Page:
Instructional Supervision for Culturally Responsive Teaching

Stephen P. Gordon

Professor Emeritus, Texas State University, sg07@txstate.edu

Sara Espinoza

School Designer, Teaching for Transformation, sara.espinoza@cace.org


In this position paper we argue that clinical supervision and other processes of instructional supervision, if focused on collaborative inquiry rather than external critique, can assist teachers to engage in more culturally responsive teaching (CRT). The article begins with a brief review of CRT, including its definition, principles, and goals. We then describe how clinical supervision based on a collaboration, mutual trust, and collegiality can assist a teacher to reflect on classroom behaviors, engage in self-critique, and adopt new teaching behaviors. Following the discussion of clinical supervision, we illustrate how other supervision processes—professional development, professional learning communities (PLCs), curriculum development, and action research—can be combined with clinical supervision to support CRT. Professional development can help teachers to develop a variety of capacities associated with CRT. In PLCs, teachers can assist each other to reflect on classroom experiences, plan for needed change, and assist each other to implement and assess that change. With the assistance of the supervisor, teachers can work together to design and implement culturally responsive curriculum. The supervisor and teachers can engage in action research for CRT in which they select a focus area, design an action plan, implement the plan, and assess results. The article concludes with a case study that illustrates how all five of the supervision processes discussed can be integrated in a comprehensive effort to promote CRT.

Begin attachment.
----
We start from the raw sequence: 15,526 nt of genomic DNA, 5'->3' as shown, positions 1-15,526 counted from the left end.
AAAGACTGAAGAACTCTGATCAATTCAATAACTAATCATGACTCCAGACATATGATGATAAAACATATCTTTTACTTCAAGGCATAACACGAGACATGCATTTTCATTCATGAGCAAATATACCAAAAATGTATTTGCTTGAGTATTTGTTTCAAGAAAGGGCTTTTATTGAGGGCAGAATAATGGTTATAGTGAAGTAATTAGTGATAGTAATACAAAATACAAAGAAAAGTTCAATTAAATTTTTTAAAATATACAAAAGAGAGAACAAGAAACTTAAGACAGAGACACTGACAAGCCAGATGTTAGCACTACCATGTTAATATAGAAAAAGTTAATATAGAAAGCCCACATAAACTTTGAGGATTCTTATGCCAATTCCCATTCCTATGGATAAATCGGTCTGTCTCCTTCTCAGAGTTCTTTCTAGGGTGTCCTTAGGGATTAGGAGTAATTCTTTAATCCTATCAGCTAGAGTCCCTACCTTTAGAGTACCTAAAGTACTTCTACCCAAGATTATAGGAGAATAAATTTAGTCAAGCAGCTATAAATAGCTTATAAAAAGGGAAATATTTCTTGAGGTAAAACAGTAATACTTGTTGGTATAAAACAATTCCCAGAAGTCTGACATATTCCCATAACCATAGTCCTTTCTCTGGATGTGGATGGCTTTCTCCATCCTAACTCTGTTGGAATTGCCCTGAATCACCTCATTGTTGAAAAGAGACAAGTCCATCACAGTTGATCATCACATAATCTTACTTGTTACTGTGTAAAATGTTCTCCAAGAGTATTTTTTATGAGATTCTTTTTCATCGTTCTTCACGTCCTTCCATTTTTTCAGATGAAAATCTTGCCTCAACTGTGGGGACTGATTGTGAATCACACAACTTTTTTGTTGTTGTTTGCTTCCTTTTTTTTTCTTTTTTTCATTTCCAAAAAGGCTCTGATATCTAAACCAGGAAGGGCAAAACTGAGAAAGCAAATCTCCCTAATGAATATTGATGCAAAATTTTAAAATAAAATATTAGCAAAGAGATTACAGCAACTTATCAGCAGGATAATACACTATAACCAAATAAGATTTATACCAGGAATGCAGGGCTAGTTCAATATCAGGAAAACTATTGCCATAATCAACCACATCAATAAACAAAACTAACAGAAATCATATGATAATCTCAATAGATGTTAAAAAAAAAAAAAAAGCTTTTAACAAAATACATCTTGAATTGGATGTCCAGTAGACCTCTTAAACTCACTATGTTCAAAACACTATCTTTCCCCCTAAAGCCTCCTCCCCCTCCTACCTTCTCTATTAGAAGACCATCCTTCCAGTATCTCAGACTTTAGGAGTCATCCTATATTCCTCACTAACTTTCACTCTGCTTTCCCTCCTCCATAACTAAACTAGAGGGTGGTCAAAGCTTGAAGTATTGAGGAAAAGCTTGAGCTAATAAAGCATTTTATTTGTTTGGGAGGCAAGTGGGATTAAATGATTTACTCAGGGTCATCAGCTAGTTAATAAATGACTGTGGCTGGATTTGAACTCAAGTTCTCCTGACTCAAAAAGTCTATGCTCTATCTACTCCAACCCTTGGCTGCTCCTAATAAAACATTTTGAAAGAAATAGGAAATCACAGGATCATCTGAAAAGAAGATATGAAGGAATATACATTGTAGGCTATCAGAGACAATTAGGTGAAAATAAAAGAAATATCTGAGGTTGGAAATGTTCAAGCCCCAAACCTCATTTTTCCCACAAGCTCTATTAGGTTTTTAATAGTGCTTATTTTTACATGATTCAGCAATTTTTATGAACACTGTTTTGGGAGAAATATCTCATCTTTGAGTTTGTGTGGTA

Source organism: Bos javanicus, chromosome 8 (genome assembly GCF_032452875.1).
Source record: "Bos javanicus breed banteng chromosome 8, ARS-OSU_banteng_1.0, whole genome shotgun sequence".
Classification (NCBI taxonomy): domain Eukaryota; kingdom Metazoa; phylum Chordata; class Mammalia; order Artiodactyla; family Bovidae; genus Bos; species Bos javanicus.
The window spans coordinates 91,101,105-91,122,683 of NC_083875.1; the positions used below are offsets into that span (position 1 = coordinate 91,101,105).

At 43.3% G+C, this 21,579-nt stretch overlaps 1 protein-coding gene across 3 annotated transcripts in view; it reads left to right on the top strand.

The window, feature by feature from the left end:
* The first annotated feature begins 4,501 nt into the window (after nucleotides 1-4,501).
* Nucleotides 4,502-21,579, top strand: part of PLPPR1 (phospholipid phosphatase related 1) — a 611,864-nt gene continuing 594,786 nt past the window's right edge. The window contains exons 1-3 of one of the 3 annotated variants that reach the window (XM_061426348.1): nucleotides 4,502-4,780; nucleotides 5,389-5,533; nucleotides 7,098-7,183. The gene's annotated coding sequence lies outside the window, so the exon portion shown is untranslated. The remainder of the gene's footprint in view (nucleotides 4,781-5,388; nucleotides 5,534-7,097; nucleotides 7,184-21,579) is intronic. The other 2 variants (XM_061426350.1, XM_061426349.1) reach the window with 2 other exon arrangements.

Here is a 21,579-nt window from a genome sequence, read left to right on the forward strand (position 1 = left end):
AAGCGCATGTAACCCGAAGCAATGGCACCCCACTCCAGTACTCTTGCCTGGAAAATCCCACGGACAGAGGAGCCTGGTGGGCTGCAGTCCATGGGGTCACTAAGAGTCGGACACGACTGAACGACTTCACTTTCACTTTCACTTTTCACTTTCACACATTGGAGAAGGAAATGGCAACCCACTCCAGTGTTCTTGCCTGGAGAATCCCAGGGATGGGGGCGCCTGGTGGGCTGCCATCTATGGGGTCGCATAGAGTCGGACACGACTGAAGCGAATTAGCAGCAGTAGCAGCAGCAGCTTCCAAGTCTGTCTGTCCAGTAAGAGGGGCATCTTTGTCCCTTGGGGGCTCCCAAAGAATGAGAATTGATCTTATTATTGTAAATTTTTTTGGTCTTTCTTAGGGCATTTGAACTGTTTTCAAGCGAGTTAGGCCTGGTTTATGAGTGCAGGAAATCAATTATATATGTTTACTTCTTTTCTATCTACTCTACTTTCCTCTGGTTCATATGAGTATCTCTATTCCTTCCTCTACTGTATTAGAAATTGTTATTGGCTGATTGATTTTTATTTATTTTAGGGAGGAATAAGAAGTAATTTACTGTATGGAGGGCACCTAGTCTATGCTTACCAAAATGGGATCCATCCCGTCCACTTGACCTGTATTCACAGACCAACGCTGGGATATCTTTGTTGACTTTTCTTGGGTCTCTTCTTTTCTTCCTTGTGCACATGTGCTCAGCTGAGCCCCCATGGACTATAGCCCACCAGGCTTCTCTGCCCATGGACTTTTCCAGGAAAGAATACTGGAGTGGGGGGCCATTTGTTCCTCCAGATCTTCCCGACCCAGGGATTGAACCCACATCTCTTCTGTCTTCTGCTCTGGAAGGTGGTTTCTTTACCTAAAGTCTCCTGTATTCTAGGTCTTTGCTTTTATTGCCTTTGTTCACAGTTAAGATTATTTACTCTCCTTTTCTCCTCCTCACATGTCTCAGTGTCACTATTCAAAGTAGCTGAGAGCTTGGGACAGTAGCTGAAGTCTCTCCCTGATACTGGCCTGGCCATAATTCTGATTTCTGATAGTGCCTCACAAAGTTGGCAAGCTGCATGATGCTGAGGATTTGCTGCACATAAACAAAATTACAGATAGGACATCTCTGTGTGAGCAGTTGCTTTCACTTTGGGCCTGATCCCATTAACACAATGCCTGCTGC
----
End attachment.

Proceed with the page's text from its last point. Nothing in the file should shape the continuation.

Creative Commons License

Creative Commons Attribution-Noncommercial 4.0 License
This work is licensed under a Creative Commons Attribution-Noncommercial-Share Alike 4.0 License.